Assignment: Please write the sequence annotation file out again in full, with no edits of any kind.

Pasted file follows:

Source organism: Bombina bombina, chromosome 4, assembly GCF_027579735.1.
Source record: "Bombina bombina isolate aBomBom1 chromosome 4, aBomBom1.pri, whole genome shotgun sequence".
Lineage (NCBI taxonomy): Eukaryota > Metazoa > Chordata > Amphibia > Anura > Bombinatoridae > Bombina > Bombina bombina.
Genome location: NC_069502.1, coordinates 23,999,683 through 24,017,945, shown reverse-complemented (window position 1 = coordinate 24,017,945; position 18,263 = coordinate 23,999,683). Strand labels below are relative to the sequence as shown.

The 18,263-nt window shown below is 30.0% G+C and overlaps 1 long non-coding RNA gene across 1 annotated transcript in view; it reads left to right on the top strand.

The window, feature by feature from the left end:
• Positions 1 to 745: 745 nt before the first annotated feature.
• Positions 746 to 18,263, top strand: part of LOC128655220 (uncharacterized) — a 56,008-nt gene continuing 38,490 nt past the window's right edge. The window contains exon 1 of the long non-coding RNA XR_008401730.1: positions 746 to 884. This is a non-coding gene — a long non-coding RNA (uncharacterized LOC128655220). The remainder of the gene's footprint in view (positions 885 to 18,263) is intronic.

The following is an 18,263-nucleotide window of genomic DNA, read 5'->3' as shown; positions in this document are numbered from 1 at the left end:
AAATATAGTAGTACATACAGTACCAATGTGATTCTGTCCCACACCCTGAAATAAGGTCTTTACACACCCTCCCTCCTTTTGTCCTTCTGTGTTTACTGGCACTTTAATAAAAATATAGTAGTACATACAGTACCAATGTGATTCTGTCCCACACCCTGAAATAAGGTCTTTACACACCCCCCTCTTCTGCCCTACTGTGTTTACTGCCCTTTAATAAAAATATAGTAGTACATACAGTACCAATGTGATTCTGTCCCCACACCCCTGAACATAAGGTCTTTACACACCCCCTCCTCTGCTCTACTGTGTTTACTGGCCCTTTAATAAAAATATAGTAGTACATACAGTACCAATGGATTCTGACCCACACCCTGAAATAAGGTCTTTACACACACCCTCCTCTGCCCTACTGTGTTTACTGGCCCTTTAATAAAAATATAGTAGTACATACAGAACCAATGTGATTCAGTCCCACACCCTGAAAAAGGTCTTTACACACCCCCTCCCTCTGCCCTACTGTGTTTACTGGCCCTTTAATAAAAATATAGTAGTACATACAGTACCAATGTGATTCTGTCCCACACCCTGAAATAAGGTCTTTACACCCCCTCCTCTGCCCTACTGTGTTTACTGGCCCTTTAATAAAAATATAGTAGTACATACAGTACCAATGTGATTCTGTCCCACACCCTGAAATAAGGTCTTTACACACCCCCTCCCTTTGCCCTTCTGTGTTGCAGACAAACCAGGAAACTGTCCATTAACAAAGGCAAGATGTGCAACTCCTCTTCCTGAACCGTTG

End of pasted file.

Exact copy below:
Source organism: Bombina bombina, chromosome 4, assembly GCF_027579735.1.
Source record: "Bombina bombina isolate aBomBom1 chromosome 4, aBomBom1.pri, whole genome shotgun sequence".
Lineage (NCBI taxonomy): Eukaryota > Metazoa > Chordata > Amphibia > Anura > Bombinatoridae > Bombina > Bombina bombina.
Genome location: NC_069502.1, coordinates 23,999,683 through 24,017,945, shown reverse-complemented (window position 1 = coordinate 24,017,945; position 18,263 = coordinate 23,999,683). Strand labels below are relative to the sequence as shown.

The 18,263-nt window shown below is 30.0% G+C and overlaps 1 long non-coding RNA gene across 1 annotated transcript in view; it reads left to right on the top strand.

The window, feature by feature from the left end:
• Positions 1 to 745: 745 nt before the first annotated feature.
• Positions 746 to 18,263, top strand: part of LOC128655220 (uncharacterized) — a 56,008-nt gene continuing 38,490 nt past the window's right edge. The window contains exon 1 of the long non-coding RNA XR_008401730.1: positions 746 to 884. This is a non-coding gene — a long non-coding RNA (uncharacterized LOC128655220). The remainder of the gene's footprint in view (positions 885 to 18,263) is intronic.

The following is an 18,263-nucleotide window of genomic DNA, read 5'->3' as shown; positions in this document are numbered from 1 at the left end:
AAATATAGTAGTACATACAGTACCAATGTGATTCTGTCCCACACCCTGAAATAAGGTCTTTACACACCCTCCCTCCTTTTGTCCTTCTGTGTTTACTGGCACTTTAATAAAAATATAGTAGTACATACAGTACCAATGTGATTCTGTCCCACACCCTGAAATAAGGTCTTTACACACCCCCCTCTTCTGCCCTACTGTGTTTACTGCCCTTTAATAAAAATATAGTAGTACATACAGTACCAATGTGATTCTGTCCCCACACCCCTGAACATAAGGTCTTTACACACCCCCTCCTCTGCTCTACTGTGTTTACTGGCCCTTTAATAAAAATATAGTAGTACATACAGTACCAATGGATTCTGACCCACACCCTGAAATAAGGTCTTTACACACACCCTCCTCTGCCCTACTGTGTTTACTGGCCCTTTAATAAAAATATAGTAGTACATACAGAACCAATGTGATTCAGTCCCACACCCTGAAAAAGGTCTTTACACACCCCCTCCCTCTGCCCTACTGTGTTTACTGGCCCTTTAATAAAAATATAGTAGTACATACAGTACCAATGTGATTCTGTCCCACACCCTGAAATAAGGTCTTTACACCCCCTCCTCTGCCCTACTGTGTTTACTGGCCCTTTAATAAAAATATAGTAGTACATACAGTACCAATGTGATTCTGTCCCACACCCTGAAATAAGGTCTTTACACACCCCCTCCCTTTGCCCTTCTGTGTTGCAGACAAACCAGGAAACTGTCCATTAACAAAGGCAAGATGTGCAACTCCTCTTCCTGAACCGTTG